Snakes!-mapofalappuzha.gif

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Originally Posted by lohithrao
My solution, when ever am in my hometown and if i have parked my car for long..... i get inside my car and play the music loud. this would work well and would be better if you have a sub in your car
What if the snake is inside your car ? Someone said they hate milk, don't know whether they like music, especially loud music. Hey wait, aren't they supposed to be deaf ? But the vibrations could be irritating to them.
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Old 20th January 2009, 14:37   #73
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What if the snake is inside your car ? Someone said they hate milk, don't know whether they like music, especially loud music. Hey wait, aren't they supposed to be deaf ? But the vibrations could be irritating to them. [/quote]

Am sure there wont be any inside as their in no passage fro them to come inside, earlier thier was one in the nboonet which i got it closed.

Yes i meant "Vibration" when talking about loud music and the sub
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Old 20th January 2009, 14:44   #74
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Originally Posted by Rocky_Balboa View Post
I still havent grown over the fear of snakes, the mere pictures give me goosebumps sometimes. I like them though

btw how do You distinguish between a black rattle snake and a black cobra! SB any inputs?
A rattlesnake should have a rattler at the end shouldn't it ? I guess you have to find its tail and look there to confirm.
For a black cobra, you would have to provoke it and see it raise its hood

After seeing so many shows on National Geographic, Discovery and Animal planet about snakes, i am kind of information overloaded about them and i'm mentioning the same below.

Rattlesnake is a species of Viper and thankfully they are not found in India. They are found in the Americas(N&S).
In india Pitviper and Russels viper species is common (short, fast, thick muscular snakes)
- All viper species have a triangle shaped head which is rather flat, so it can be identified that way.
- Vipers are usually muscular and lie coiled in with their head curled inwards to striking. They quickly strike and withdraw so fast (few milliseconds)
- If they feel threatened, Vipers can strike without provocation so the theory of lying still and not moving might not always work.
- Viper venom is haemotoxic, which means the venom will dissolve the blood and the tissues which it comes in contact with and rotting will set in. There is excruciating pain internal bleeding can set in and the part usually needs amputation if not promptly treated.
- The venom actually digests the prey inside out and helps the snake in this way. The viper fangs are long and deep because of the haemotoxic nature of the venom, the more deeper it is injected the better for the snake.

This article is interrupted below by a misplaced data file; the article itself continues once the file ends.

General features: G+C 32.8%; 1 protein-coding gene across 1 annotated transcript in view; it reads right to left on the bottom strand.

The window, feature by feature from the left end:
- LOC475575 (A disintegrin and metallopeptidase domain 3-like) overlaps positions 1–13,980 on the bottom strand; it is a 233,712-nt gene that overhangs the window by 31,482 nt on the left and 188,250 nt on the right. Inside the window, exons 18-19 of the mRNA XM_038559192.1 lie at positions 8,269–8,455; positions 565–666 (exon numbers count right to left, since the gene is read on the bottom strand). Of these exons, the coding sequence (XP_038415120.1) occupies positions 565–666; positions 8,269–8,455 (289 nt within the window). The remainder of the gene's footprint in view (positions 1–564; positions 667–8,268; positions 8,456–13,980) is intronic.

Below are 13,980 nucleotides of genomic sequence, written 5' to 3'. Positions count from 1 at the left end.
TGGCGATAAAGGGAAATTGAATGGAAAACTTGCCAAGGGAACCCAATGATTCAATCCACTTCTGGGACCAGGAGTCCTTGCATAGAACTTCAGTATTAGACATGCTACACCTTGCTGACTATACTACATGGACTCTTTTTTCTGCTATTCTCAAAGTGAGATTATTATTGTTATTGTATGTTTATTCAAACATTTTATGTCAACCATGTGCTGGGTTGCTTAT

- They normally inject twice the amount of venom required to kill a human in a single bite.

On the other hand, as it has been mentioned in this thread, Cobras and Kraits have neurotoxic venom, which means the venom spreads throughout the body and lodges itself between the nerve endings and blocks all signals sent by the brain and spinal cord to the muscles. So the muscles end up paralysed and which collapses the heart and lungs with fatal consequences.
I haven't seen much about Kraits in the shows, but Cobras have to raise up and spread its hood before striking, which they do only if provoked or cornered or if someone steps on them.

On encountering a snake, it may not be a good idea to decide whether it is poisonous or not by seeing the color of its skin. In nature most non-venomous snakes have evolved to mimic the external looks of venomous snakes just to appear dangerous to predators.
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Old 20th January 2009, 21:28   #75
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Quote:
Originally Posted by supremeBaleno
Ha ha. I myself am asking the experts here.
That should be simple. The cobra would have the hood, while the rat snake does not have one
Quote:
Originally Posted by princezahed
A rat snake tries to raise its head to form a hood. A cobra has the shape of a spectacle or an oval at the back of its hood which a rat snake lacks. Also,a rat snake can be much bigger than a cobra
Well... I did a quick google search on black cobra and I couldnt distinguish it from the ratsnake pic posted in this thread.

Quote:
Originally Posted by for_cars1
A rattlesnake should have a rattler at the end shouldn't it ? I guess you have to find its tail and look there to confirm.
For a black cobra, you would have to provoke it and see it raise its hood
Quote:
Originally Posted by supremeBaleno
BTW, a rattle-snake would rattle, as the name suggests. But I don't think they are found in Dublin - so don't fret.
Oh yeah thats simple, think I am gonna ask the snake to join me for a drink and discuss about the roots..
I am gonna be in retreat mode for sure, when I see a black one.

SB, lucky Dublin doesnt have a long history of snakes; but it creeps me out thinking if a snake takes shelter at the room heater with the - deg cold outside. (pedikanda moone)